2 Pensioners in a Boat ….Again!

After the excitement of Ben and Steph’s wedding on the river bank , followed by the madness that is the Great River race , it was time to finish off our trip down the Thames . 2 years ago we had made a start by rowing from the start of navigation at Lechlade , to Oxford , so this seemed as good a place as any from which to resume our journey.
I had always imagined that the river would take you past Oxfords dreaming spires , but in fact it is the little Cherwell which does this , leaving Old Father Thames to skirt around the suburbs . There is just a hint of the splendid city at Folly Bridge, then the river enters the long straight of Christ Church Meadows with all the college boathouses, thankfully on this occasion devoid of activity as the term had yet to start. Our plan was to do a 16 mile stretch to Days lock , where we could camp on the island , and with a fairly late start and little stream we would have to keep up a steady stroke to get there . In the Great River Race Ben and I keep the boat at just under its maximum hull speed of 5 knots , as judged by the hollow of our wake . Sprinting just increases the hollow with a marginal increase in speed but a massive increase in expended energy. Without the benefit of a young man’s strength, Lynda and I toddle along using less than half the effort and the merest hint of a hollow leaving the transom , but nevertheless managing nearly 4 knots provided we don’t have a headwind or the kind of chop that we encountered in the Pool of London . We have often managed 22 miles in a day, but the race had taken more out of me than I had imagined and it was a very tired crew who pitched their tent in the splendid isolation of Days lock.

From rowing oxford to henley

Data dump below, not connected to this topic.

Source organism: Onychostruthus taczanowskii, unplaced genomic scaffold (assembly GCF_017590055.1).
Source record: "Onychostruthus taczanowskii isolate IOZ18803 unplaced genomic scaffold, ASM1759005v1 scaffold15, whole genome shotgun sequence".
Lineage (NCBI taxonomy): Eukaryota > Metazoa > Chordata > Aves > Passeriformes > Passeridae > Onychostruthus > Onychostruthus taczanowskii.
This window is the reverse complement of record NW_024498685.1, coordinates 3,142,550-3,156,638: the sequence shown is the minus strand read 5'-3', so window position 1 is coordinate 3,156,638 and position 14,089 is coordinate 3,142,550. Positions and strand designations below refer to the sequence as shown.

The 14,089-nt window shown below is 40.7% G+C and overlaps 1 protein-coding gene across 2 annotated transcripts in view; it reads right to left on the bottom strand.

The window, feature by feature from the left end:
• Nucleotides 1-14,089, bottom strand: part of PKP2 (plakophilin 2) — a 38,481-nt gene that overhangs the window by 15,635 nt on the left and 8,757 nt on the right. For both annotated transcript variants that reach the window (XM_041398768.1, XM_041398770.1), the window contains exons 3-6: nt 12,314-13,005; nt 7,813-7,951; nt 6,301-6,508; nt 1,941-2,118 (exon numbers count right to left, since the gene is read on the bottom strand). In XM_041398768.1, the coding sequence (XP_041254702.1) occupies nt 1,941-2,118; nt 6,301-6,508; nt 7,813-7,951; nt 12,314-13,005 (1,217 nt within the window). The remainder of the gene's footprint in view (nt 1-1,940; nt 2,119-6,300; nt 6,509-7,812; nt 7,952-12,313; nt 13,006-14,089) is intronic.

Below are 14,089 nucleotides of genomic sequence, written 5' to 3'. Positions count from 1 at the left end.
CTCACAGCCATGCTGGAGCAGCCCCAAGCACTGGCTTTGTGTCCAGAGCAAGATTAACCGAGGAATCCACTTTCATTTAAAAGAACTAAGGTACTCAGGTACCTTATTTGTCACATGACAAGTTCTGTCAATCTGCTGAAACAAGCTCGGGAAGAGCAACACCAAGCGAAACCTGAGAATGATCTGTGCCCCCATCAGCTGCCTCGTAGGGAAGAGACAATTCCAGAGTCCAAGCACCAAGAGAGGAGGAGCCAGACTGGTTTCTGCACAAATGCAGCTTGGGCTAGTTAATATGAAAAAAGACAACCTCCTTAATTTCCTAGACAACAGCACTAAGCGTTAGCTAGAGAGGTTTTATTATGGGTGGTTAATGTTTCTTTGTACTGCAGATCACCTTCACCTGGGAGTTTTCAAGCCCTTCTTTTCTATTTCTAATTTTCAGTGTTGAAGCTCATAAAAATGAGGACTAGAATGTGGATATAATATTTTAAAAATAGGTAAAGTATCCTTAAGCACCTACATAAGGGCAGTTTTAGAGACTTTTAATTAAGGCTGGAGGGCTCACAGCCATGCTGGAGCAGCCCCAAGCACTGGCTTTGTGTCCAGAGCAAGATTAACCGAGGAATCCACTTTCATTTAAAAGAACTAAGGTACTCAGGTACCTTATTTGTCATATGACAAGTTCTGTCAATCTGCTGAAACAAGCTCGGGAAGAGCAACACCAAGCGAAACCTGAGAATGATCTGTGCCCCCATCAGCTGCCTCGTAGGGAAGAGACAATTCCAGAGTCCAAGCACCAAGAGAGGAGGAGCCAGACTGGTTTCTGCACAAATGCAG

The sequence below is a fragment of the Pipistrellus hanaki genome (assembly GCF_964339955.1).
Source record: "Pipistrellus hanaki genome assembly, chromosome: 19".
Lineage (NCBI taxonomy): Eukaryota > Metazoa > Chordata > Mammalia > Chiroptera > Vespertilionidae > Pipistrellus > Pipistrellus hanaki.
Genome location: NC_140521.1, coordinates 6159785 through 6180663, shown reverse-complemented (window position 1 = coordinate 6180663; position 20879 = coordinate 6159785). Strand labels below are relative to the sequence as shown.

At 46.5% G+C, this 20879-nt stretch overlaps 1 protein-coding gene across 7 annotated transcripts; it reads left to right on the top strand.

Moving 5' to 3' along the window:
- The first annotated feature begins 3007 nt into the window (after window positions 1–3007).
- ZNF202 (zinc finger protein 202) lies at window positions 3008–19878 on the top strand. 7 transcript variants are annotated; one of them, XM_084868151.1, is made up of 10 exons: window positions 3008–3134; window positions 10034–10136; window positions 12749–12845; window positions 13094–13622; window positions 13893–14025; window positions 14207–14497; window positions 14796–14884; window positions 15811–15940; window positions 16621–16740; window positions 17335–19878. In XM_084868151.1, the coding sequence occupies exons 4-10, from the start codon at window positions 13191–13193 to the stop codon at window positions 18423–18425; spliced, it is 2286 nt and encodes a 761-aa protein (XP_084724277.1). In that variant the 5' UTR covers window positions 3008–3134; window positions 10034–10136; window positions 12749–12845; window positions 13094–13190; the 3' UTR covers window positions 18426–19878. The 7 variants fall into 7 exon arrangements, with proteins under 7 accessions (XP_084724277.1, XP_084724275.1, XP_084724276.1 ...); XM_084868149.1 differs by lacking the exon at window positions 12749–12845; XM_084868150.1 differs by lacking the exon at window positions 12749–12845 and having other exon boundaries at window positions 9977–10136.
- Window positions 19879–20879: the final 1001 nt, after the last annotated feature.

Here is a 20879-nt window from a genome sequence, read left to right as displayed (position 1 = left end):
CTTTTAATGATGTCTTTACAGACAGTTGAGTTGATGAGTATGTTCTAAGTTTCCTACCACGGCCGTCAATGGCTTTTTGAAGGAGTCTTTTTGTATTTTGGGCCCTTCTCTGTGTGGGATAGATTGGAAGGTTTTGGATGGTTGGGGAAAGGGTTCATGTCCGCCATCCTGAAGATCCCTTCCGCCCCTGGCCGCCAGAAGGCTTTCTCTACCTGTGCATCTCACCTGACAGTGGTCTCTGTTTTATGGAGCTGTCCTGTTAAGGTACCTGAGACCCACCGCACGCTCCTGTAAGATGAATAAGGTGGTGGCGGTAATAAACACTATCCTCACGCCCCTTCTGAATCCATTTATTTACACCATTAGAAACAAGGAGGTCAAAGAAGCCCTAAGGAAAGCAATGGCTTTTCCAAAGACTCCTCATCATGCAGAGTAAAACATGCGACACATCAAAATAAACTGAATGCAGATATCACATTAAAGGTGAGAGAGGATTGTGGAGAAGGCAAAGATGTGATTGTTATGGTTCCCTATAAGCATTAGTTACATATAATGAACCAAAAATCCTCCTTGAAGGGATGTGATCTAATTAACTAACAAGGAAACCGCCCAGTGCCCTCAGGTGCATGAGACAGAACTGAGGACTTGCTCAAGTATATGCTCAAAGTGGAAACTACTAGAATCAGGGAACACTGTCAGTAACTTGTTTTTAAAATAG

Lock-side camping is one of the less well known delights of the Thames , open only to man powered boaters, walkers and cyclists – and in our experience one usually has the place to oneself. Once the river traffic has settled it usually seems a million miles from civilisation, and if this is not to taste you usually only have to walk a mile or so across the countryside to get to a riverside pub for food, drink or a warm fire. Not all locks have the facility, and some that do haven’t yet made it on to the Environment Agency website so they are a fairly well kept secret . We normally cook supper by the tent and go off in search of pudding, but on this occasion met a friend in the quaint nearby village of Dorchester and dined royally at the Fleur de Lys.
It was 11 o’clock before we got going the next morning; the race had taken its toll. After 15 miles we were ready to stop and found that we could tie up outside the Swan Inn at Pangbourne ( famous as the place where Jerome K Jerome and his friends abandoned their boat) for the night if we ate there and slept in a B and B over the road. These things are not cheap on the Thames and we subsequently found that the next lock at Mapledurham would have let us camp , but on the positive side , soaking in a hot bath and luxuriating in a real bed was bliss after 2 days on the water! Civilisation also allowed us to discover that the next few days were due to be wet so we decided to break our journey at Henley the next day until the sun reappeared.
Pangbourne to Henley marks the end of the predominantly rural Thames and the ever increasing density of jaw droppingly beautiful riverside houses. They tended to be on one side of the river only so that we rowed along gawping to one side until the crick in our necks got too much or , to our relief , the houses appeared on the other bank. Most had boat houses that would have been big enough for us to live in , and increasingly the boats moored therein became ever more gorgeous. One property , complete with new ultra modern boat house had been reputedly recently sold to a Russian for £130 million , but all appeared completely empty save for an army of contract gardeners!
We drove home that night secure in the knowledge that we probably got more enjoyment out of the Thames from our little skiff than all the millionaires who don’t have the time to appreciate it even if they do own houses worth squillions.

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